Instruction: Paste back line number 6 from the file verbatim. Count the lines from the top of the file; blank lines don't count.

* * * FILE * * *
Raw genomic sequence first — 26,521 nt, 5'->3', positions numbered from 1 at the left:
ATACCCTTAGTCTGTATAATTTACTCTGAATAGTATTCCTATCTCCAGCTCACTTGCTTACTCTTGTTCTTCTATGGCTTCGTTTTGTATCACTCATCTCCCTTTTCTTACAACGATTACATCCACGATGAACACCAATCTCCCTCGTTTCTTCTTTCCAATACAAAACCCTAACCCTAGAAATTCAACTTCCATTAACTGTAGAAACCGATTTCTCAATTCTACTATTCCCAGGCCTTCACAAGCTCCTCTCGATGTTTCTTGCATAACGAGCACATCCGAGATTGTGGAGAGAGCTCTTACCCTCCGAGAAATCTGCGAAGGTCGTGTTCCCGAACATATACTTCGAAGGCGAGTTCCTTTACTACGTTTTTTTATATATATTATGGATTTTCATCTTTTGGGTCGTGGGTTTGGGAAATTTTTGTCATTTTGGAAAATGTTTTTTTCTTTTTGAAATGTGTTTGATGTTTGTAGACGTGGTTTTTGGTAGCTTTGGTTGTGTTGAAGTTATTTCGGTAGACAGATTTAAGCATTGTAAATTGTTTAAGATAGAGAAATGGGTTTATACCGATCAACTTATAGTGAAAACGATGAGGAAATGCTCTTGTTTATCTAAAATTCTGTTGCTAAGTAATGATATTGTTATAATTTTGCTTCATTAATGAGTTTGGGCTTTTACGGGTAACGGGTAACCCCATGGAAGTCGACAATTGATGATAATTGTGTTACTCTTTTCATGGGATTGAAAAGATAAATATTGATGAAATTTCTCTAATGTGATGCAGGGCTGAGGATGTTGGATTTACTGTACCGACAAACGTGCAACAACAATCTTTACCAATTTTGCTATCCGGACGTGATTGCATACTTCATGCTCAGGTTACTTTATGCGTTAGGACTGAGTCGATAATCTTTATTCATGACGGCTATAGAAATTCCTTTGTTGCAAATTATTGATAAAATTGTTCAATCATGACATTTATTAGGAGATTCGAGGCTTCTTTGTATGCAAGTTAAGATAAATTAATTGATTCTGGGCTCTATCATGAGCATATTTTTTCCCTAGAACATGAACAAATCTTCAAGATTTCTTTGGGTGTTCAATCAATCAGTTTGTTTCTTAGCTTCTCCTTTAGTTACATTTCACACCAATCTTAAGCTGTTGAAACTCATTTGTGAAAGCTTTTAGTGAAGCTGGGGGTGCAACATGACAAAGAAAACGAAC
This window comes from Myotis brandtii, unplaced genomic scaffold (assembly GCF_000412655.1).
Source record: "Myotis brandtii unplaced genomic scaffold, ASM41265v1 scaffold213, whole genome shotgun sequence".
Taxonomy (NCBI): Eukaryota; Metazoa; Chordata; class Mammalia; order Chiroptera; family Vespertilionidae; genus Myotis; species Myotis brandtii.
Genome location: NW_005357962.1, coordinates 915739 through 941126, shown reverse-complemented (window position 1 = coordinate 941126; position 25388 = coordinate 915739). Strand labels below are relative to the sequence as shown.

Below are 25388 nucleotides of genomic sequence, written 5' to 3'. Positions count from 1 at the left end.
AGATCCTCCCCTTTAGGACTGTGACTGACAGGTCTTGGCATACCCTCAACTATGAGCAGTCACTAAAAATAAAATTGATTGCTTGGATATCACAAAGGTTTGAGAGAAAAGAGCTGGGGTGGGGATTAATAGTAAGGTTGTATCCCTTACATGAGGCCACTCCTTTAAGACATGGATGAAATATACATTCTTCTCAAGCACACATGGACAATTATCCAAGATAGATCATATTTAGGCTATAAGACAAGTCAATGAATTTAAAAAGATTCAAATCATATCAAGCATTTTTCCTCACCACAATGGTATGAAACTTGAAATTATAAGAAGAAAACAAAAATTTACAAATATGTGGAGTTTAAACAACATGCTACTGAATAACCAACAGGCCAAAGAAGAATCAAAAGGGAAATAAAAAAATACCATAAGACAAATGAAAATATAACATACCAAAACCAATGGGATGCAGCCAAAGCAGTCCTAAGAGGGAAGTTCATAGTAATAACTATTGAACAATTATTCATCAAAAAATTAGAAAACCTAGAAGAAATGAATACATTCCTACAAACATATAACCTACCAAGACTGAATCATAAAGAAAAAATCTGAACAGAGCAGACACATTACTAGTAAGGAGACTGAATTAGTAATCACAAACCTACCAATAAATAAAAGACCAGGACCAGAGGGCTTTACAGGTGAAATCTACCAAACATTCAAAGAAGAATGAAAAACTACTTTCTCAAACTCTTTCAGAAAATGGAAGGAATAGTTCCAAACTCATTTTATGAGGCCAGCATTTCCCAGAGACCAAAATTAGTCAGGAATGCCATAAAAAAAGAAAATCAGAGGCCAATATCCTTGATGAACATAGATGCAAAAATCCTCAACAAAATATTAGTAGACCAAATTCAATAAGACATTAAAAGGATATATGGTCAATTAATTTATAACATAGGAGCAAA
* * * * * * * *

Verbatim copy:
Genome location: NW_005357962.1, coordinates 915739 through 941126, shown reverse-complemented (window position 1 = coordinate 941126; position 25388 = coordinate 915739). Strand labels below are relative to the sequence as shown.